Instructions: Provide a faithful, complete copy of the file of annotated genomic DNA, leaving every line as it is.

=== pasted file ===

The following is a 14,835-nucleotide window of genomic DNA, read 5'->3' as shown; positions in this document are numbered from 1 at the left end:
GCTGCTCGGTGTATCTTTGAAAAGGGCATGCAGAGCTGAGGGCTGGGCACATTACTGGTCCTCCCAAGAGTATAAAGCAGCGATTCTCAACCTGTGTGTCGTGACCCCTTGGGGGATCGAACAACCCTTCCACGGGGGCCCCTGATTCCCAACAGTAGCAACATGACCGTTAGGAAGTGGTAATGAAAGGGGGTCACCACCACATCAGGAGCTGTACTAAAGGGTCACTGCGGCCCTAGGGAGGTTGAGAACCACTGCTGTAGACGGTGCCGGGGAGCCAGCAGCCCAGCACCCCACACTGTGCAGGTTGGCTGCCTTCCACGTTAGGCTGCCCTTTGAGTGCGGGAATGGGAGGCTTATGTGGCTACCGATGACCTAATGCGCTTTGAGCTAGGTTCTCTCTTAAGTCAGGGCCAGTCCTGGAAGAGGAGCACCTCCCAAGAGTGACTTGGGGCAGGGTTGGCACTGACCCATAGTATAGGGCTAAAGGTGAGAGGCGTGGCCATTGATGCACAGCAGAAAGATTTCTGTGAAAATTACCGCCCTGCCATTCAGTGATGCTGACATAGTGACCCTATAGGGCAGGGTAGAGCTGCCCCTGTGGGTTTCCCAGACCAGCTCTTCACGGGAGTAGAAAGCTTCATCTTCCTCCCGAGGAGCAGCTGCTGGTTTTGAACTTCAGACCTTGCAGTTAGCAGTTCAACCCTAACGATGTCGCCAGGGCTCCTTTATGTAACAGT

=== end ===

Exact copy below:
The following is a 14,835-nucleotide window of genomic DNA, read 5'->3' as shown; positions in this document are numbered from 1 at the left end:
GCTGCTCGGTGTATCTTTGAAAAGGGCATGCAGAGCTGAGGGCTGGGCACATTACTGGTCCTCCCAAGAGTATAAAGCAGCGATTCTCAACCTGTGTGTCGTGACCCCTTGGGGGATCGAACAACCCTTCCACGGGGGCCCCTGATTCCCAACAGTAGCAACATGACCGTTAGGAAGTGGTAATGAAAGGGGGTCACCACCACATCAGGAGCTGTACTAAAGGGTCACTGCGGCCCTAGGGAGGTTGAGAACCACTGCTGTAGACGGTGCCGGGGAGCCAGCAGCCCAGCACCCCACACTGTGCAGGTTGGCTGCCTTCCACGTTAGGCTGCCCTTTGAGTGCGGGAATGGGAGGCTTATGTGGCTACCGATGACCTAATGCGCTTTGAGCTAGGTTCTCTCTTAAGTCAGGGCCAGTCCTGGAAGAGGAGCACCTCCCAAGAGTGACTTGGGGCAGGGTTGGCACTGACCCATAGTATAGGGCTAAAGGTGAGAGGCGTGGCCATTGATGCACAGCAGAAAGATTTCTGTGAAAATTACCGCCCTGCCATTCAGTGATGCTGACATAGTGACCCTATAGGGCAGGGTAGAGCTGCCCCTGTGGGTTTCCCAGACCAGCTCTTCACGGGAGTAGAAAGCTTCATCTTCCTCCCGAGGAGCAGCTGCTGGTTTTGAACTTCAGACCTTGCAGTTAGCAGTTCAACCCTAACGATGTCGCCAGGGCTCCTTTATGTAACAGT